Pakistan and China have strongly dismissed a statement from the American defence chief that the multibillion-dollar road and rail network, which is part of China’s ‘One Belt, One Road’ initiative, passes through a disputed territory.
US Defence Secretary James Mattis, who was testifying before the Senate Armed Services Committee, apparently tried to appease India, which has long claimed that Gilgit-Baltistan region of Pakistan is part of the disputed Jammu and Kashmir state.
“The ‘One Belt, One Road’ also goes through [a] disputed territory, and I think that in itself shows the vulnerability of trying to establish that sort of a dictate,” said Secretary Mattis appeared before the committee along with Chairman Joint Chiefs of Staff Gen Joseph Dunford earlier this week to give a briefing on the situation in the Pak-Afghan region.
Secretary Mattis said the Trump administration opposed the OBOR policy in principle because in a globalised world, there were many belts and many roads, and no one nation should put itself into a position of dictating OBOR. And it opposed the one going through Pakistan also because it passed through a disputed territory.
Responding to Mattis’ statement, Pakistan’s Foreign Office on Friday urged the international community to focus on blatant human rights violations and ‘heinous crimes’ committed by Indian occupation forces in the Indian Occupied Kashmir (IOK).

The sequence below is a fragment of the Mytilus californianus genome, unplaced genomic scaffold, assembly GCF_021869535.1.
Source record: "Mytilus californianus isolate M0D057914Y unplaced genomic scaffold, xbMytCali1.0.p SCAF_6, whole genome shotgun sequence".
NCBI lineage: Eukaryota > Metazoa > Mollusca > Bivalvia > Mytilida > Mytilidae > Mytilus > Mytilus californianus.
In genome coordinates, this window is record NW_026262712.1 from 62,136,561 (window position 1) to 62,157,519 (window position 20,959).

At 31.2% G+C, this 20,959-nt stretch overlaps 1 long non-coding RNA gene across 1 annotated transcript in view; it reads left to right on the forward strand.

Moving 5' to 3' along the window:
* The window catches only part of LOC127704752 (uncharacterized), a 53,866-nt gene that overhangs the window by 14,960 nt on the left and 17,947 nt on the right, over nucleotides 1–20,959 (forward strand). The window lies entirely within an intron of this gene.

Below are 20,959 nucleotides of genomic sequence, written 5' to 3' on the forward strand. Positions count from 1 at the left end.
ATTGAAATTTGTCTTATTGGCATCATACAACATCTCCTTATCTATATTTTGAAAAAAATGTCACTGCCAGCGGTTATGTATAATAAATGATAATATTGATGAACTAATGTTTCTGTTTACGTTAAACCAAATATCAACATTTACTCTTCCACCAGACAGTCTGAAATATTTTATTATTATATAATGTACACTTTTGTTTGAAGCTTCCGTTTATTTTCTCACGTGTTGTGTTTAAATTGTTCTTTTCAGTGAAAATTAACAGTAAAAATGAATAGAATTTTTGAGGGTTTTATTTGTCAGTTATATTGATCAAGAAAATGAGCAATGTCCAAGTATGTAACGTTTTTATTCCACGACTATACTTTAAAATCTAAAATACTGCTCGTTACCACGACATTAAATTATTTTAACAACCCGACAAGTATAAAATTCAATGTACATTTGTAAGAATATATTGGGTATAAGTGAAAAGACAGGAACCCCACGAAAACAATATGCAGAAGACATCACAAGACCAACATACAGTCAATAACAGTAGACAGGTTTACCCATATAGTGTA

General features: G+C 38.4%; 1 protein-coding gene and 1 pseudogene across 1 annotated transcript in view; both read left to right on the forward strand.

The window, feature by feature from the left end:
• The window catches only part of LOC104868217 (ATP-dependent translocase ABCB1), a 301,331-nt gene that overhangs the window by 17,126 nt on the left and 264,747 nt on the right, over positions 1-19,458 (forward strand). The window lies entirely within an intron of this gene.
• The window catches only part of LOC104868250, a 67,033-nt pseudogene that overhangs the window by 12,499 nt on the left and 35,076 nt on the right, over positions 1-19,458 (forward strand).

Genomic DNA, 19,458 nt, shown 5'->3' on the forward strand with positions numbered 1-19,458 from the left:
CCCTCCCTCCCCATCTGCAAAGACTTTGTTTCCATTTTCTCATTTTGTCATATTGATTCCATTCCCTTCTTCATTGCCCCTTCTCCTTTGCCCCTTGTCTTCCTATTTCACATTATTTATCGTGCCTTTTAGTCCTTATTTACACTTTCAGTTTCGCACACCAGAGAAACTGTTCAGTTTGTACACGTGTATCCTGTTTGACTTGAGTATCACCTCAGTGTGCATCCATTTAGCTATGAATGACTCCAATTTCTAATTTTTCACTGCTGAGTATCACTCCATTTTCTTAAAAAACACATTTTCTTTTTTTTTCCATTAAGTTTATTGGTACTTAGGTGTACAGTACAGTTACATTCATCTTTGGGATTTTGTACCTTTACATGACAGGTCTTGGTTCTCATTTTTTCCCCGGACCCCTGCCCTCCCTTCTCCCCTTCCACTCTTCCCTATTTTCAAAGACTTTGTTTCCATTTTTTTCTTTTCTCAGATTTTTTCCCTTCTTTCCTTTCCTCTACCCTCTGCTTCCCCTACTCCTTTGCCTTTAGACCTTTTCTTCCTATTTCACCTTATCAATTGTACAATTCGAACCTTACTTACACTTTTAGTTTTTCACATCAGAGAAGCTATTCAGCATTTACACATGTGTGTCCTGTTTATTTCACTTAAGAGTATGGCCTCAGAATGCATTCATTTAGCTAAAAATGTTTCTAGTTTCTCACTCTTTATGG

“As for the Jammu and Kashmir dispute, efforts need to be made to implement the UN Security Council resolutions on Jammu & Kashmir that call for a UN-supervised plebiscite to enable Kashmiris to exercise their right to self-determination,” it added.
Senator Mushahid Hussain Syed, who chairs the CPEC Parliamentary Committee, also rejected the American objections over OBOR in a series of tweets.
He reminded the US that Washington had also participated in an OBOR summit. He also told the US administration that former president Barack Obama had opposed the Asian Infrastructure Investment Bank but failed and more of this ‘short-nearsightedness’ will result in failure too.
“Following the 1960 Indus Water Treaty, US contractors had built Mangla Dam in Azad Kashmir. Why was there no reference to a ‘disputed territory’ back then,” he asked.
Earlier in the day, the Chinese foreign ministry also dismissed Mattis’ statement, saying that the OBOR initiative was backed by the United Nations and that CPEC was an economic cooperation initiative.
“We have repeatedly reiterated that CPEC … is not directed against third parties and has nothing to do with territorial sovereignty disputes and does not affect China’s principled stance on the Kashmir issue,” the statement said.
It said over 70 countries and international organisations, which have signed cooperation agreements with China on OBOR – including the UN General Assembly and the UN Security Council – have also incorporated it in their important resolutions.
“Over 130 countries and more than 70 international organisations sent representatives to attend the international cooperation summit – ‘Belt and Road Forum’ – organised by China in May and spoke highly of the initiative,” it said.
“This fully explains that the OBOR initiative is in line with the trend of the times and conforms to the rules of development and is in line with the interests of the people of all countries and has broad and bright prospects for development,” it added.